A perk in oncology is the speed with which they give you news. I think I waited all of 5 minutes before being ushered back to Dr. Yorio’s office (which means my cry in the waiting room probably lasted about 3 1/2, no need to drag these things out), and then maybe waited 2 minutes for his soft tap on the door. In the last 3 months, with no warning, a small lesion had flourished in my lung, growing to the small size it had taken its predecessor almost a year to reach. Previously, my cancer had been described as indolent, meaning it was slow growing, a bit lazy. There was comfort in this, probably because it gave me the illusion of time. That buffer was nonexistent when my oncologist told me there was a 1 cm lesion in the upper lobe of my right lung, and we needed to schedule surgery. 0 to “here we go again” in 30 seconds. The speed with which the new cell had grown threw me, and continues to throw me, for a real loop. It was new, and I’m learning that when it comes to my cancer, I don’t like new.

This was 3:45 pm on the Monday of one of my most anticipated weekends in years. On Thursday of the same week, many of my best friends in the world and I and my beau (heart hands), were leaving for the wedding in CDMX, and returning late the following Monday, which just happened to be the week of Thanksgiving. Fast growing lesion, time to celebrate, Thanksgiving holiday. What do you do? Go numb, act quickly. I had an appointment with my thoracic surgeon less than 48 hours later, and a wedge resection scheduled for the Monday following Thanksgiving. He assured me that this lesion was better located for removal, they had better eyes on it, and this should be an easier surgery to recover from. Walk in the park? No. Because even with easier lung surgery, lung surgery is lung surgery, but less bad is always good.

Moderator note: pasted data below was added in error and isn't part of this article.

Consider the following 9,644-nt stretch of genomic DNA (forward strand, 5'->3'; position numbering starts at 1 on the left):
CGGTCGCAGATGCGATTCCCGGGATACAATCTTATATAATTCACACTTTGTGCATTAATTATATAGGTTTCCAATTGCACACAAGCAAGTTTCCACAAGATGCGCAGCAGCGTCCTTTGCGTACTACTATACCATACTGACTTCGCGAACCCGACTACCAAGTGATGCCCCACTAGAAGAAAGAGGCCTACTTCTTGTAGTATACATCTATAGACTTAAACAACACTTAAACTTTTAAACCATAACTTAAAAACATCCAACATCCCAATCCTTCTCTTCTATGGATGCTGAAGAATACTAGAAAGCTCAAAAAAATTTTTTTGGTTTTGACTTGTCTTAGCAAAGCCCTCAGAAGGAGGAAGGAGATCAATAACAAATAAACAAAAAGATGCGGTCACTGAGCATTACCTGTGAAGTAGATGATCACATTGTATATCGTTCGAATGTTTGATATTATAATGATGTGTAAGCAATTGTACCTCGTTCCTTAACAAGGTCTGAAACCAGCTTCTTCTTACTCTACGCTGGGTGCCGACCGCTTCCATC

Here’s what I knew, I was much stronger than I had been when I had lung surgery in 2017, in a far better place mentally and emotionally, and reasonably knew what to expect. I was as prepared as you can be when you’re unprepared. What didn’t I know? How to share this news with my relatively new suitor who is also an old friend, or how this diagnosis triggers me in a way that I can’t hide so well from the person sleeping next to me. This was as new as my fast growing lesion, and I’m not entirely sure I was very good at it.

 

*Welcome back, friends! I’m going to try an experiment in keeping this blog updated in 2019, some posts I will share to social media, and others will just go up, so if you have any interest, check in on occasion.

 

 

Yes, You Should Move During Chemo

I’ve thought a lot about where the motivation to be physically active throughout cancer treatment comes from. At some point, and maybe multiple points, you are going to feel like absolute garbage. If you’ve had radiation, you might have burns, if you’ve had surgery, you will have incisions and bruised insides, and if you’re undergoing chemo, there are a whole hosts of side effects that could potentially arise, none of them desirous. If you’re doing any combination of the above, along with a number of treatments I have absolutely no experience with, well then, as we say in Texas, bless your sweet heart. So how, and even more importantly, why, in the midst of all this, will you find yourself motivated to move? Because movement is medicine.